Diehl Series 600 T85 springwound timer – finding a replacement timer for the Eppendorf 5315c micro-centrifuge

Diehl Series 600 T85 springwound timer – finding a replacement for the 5315c centrifuge

Is this the correct one?


or is this one a better choice?


or this one?


or possible UK source:



The Joys of RAW…

Never got time this year to build my RAG Aurora talk… it’s nearly a year since we were preparing to head to Alta, Norway….

But work is nearly finished and so I decided to have another play.

This is the jpeg off the camera – way too dark and the aurora far too green – this was a very fast moving teal green, multi-band wave that stretched across the sky. It was far more vibrant and illuminated the scenery…. which is much bigger than it looks here – width wise, this combination captures 114 degrees (84 high, so with the camera angled, the top of the pic is around the Zenith) !

22nd Dec around 6.30pm – I only managed another 10 shots of this outbreak before the battery finally died (that was after eeking out some last shots by warming it up under my armpit!) Thankfully I’d captured the majority of this performance and it was fading out. It was then back to the lodge for dinner, a fast battery re-charge and then headed back out for our final evening….

Tripod mounted, (old) full frame D3 (only 12Mp) and the Nikon 14-24mm f/2.8 lens. Cable release and using mirror lock-up to reduce internal shaking.

800 ISO, 14mm,  f2/8 at only 6 seconds – shows how bright and fast it was moving when you consider what the camera recorded (and the blurring of the bands….) Keeping to 800 ISO keeps dynamic range at the expense of shutter speed. I could have pushed to around 1200-1600 ISO as the cold would have kept the noise down, but that’s how it goes…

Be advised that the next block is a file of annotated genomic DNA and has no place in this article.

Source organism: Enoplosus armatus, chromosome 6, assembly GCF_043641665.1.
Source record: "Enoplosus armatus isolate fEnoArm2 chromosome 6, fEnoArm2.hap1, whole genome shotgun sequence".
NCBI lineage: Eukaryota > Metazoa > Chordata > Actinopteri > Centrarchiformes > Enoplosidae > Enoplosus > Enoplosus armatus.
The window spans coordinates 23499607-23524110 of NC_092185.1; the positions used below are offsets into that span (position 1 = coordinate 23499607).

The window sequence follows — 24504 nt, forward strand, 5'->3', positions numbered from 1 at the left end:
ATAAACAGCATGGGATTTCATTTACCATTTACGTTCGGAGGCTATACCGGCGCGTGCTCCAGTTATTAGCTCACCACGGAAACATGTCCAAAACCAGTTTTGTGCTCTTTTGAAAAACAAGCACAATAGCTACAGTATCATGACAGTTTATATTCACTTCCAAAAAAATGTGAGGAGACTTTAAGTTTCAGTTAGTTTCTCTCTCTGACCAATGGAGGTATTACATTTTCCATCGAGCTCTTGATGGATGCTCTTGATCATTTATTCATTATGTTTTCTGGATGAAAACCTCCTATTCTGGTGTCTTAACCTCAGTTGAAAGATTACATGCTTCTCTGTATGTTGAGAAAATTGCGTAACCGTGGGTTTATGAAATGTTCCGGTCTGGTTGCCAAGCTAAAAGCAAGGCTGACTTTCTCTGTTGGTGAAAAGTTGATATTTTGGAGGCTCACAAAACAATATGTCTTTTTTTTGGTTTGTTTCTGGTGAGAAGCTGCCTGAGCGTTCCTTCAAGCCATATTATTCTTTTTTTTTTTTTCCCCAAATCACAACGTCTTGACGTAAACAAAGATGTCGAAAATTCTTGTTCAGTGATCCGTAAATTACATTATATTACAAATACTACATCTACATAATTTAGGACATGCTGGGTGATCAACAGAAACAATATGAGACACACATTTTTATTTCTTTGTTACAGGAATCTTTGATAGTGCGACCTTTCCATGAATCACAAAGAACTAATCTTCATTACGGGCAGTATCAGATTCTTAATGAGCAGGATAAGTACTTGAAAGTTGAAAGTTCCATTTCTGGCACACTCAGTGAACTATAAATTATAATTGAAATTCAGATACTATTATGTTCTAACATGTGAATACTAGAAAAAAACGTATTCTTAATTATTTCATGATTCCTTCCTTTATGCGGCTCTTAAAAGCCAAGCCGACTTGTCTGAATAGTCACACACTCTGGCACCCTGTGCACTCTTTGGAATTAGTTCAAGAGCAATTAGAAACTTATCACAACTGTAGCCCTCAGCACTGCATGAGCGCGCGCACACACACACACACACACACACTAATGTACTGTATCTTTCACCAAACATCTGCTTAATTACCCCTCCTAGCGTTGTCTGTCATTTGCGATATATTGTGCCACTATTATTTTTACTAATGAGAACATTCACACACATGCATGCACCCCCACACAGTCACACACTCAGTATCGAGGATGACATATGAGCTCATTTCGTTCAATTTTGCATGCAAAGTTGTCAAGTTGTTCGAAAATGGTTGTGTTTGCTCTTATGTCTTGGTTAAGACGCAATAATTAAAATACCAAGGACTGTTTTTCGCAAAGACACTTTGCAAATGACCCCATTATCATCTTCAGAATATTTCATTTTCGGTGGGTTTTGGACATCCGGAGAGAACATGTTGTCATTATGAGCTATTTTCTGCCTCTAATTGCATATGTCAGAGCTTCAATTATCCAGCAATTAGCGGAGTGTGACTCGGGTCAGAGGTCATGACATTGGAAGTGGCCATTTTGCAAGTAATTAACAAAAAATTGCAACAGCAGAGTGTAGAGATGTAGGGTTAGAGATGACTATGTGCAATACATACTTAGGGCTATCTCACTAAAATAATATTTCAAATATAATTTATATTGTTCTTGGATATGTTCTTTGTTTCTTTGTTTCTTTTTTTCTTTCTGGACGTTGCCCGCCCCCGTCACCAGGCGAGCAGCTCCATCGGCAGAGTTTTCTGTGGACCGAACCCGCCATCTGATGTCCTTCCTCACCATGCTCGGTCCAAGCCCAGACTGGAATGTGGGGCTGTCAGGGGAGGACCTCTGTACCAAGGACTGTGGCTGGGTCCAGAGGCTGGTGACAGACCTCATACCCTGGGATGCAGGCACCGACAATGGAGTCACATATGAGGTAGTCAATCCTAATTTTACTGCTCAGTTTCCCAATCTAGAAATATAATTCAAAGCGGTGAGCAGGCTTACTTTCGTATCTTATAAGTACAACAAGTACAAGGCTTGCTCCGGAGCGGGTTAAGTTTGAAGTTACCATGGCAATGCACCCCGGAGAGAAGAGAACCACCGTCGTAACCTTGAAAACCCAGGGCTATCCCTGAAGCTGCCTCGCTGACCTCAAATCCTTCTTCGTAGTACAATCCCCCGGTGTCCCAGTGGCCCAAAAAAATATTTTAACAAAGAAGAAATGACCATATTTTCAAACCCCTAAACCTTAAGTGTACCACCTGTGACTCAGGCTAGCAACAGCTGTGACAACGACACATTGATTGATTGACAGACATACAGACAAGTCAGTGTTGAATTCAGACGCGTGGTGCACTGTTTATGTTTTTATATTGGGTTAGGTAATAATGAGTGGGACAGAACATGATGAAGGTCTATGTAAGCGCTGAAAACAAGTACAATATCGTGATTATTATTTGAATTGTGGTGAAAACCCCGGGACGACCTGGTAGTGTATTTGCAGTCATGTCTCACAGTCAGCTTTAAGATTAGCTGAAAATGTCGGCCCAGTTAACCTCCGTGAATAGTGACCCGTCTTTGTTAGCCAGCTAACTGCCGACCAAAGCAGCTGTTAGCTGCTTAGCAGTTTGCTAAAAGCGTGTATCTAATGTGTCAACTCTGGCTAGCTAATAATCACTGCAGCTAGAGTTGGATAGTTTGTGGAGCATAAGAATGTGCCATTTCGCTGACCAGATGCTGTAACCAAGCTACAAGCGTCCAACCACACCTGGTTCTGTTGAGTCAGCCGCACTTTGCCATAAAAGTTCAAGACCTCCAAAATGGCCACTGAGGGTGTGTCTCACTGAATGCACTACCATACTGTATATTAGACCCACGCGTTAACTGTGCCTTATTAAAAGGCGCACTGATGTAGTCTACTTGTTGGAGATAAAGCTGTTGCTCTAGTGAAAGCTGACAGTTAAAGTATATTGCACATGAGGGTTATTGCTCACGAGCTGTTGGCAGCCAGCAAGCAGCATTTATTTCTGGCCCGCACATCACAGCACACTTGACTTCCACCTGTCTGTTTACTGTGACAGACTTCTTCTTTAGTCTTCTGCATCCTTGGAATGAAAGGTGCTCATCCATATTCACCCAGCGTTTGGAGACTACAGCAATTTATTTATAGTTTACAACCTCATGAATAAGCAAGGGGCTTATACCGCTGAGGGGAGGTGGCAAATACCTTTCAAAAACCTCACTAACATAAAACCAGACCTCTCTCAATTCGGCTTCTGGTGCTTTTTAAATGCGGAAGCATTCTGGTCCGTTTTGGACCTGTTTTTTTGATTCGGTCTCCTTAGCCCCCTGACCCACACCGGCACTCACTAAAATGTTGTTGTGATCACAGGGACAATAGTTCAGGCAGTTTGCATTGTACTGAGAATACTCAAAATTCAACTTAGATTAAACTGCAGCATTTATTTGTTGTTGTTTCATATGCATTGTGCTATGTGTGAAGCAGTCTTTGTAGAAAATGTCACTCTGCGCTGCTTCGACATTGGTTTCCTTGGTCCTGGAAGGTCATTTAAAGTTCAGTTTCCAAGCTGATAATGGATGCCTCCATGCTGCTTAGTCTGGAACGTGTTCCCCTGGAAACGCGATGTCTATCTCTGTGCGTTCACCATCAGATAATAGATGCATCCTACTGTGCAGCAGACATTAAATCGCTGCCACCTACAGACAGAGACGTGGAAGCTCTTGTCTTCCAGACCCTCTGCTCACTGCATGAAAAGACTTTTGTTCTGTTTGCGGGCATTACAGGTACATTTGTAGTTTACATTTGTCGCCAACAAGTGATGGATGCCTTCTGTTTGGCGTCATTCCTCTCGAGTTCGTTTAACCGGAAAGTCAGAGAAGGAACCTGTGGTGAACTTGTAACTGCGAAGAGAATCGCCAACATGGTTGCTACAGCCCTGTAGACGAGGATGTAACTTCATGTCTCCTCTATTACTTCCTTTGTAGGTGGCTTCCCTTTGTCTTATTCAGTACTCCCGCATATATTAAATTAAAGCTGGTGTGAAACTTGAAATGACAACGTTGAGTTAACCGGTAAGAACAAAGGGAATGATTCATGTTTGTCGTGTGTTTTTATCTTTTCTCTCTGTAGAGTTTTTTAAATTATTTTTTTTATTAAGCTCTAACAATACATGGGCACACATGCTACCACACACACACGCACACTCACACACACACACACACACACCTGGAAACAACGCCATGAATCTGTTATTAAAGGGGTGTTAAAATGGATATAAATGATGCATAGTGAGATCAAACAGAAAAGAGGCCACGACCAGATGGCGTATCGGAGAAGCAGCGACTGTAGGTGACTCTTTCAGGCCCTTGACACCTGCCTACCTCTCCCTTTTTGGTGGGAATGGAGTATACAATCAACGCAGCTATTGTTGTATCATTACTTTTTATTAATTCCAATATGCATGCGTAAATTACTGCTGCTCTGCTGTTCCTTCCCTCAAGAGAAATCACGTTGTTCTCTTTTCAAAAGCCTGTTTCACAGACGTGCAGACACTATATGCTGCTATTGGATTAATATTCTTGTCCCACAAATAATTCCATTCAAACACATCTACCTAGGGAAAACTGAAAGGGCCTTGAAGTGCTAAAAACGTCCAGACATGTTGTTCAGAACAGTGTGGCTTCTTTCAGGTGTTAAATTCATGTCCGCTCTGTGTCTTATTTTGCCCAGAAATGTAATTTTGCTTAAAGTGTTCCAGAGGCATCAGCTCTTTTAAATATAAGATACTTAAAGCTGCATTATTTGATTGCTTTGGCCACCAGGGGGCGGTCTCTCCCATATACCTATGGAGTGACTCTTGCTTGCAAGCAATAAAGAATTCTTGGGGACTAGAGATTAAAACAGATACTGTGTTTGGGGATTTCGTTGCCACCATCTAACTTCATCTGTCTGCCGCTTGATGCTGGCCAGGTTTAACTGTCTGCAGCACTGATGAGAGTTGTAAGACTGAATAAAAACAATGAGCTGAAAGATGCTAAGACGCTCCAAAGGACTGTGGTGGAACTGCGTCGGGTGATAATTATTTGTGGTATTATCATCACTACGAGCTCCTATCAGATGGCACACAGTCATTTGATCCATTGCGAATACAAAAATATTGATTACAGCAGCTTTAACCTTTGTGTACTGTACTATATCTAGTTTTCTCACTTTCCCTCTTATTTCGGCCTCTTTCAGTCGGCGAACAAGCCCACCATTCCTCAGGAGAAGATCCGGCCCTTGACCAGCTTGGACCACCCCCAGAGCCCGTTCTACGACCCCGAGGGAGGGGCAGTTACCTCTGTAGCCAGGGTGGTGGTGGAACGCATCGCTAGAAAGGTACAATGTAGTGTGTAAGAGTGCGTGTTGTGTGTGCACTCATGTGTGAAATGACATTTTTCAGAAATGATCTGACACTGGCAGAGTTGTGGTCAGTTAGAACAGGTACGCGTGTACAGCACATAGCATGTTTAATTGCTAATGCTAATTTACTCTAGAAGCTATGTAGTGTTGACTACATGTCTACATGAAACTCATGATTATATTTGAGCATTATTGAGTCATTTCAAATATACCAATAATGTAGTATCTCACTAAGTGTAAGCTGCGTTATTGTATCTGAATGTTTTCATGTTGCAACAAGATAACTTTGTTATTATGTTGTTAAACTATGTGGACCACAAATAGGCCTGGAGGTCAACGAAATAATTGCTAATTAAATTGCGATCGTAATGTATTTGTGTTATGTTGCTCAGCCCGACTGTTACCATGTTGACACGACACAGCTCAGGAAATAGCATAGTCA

6th Dec 2017: NEF RAW file processed in Adobe LightRoom Classic CC (2018) and finished in PS CC 2018. I’ve cropped it down to a more pleasing composition and tried to depict what we saw (although this is more saturated).

The moral of the story is… always shoot RAW!


For orientation – the diamond of ‘Delphinus’ can be seen to the lower left just past the tree. Coming out of the top of the same tree is the (Summer) Milky Way, that bright white star just clearing the branches being Deneb in the tail of Cygnus. The bright orange star in the upper left of the photograph is Scheat – if you examine your star atlas, you’ll find it as the top right star in the ‘Square of Pegasus’ !

Plus a short movie, made from 13 files (pre Photoshop) put together in iMovie (the shot above was the third in the sequence)…


Be afraid, be very afraid!!! – Baader 8-24 Zoom lens stripdown

Hi folks

Some of you may remember that I picked up a Baader 8-24 zoom lens from Astrofest a couple of years ago for £60. It was complete but the mechanism was a bit crunchy and sticking. Eventually it packed up completely. This left me with two choices, abandon it, or to attempt a very complicated and almost impossible rebuild.

Anyone who knows me would guess that I went for the second option!! So, heart in mouth, I went for it

I would immediately stress that, unless you are very technical, or completely mad (like me), **** DO NOT ATTEMPT THIS ****. There are lots of tiny screws, lenses and spacers and plenty of grease.

The problem I found was that there are three rollers/ guides that run in a helical groove. See the screwhead to the left of the 20 in the first picture. If you look at the second picture you can see there is no roller. The screw of that, and the third roller , had sheared. These screws are tiny M1.8 x 4mm screws.

This is where the fun part/ insanity started, as I had to either extract the sheared screws or drill them out with a 1.3mm drill. It wasn’t possible to extract them so I had do some very nervous and careful drilling. This also involved a complete stripdown to clean everything. I mentioned plenty of grease … it was everywhere!!!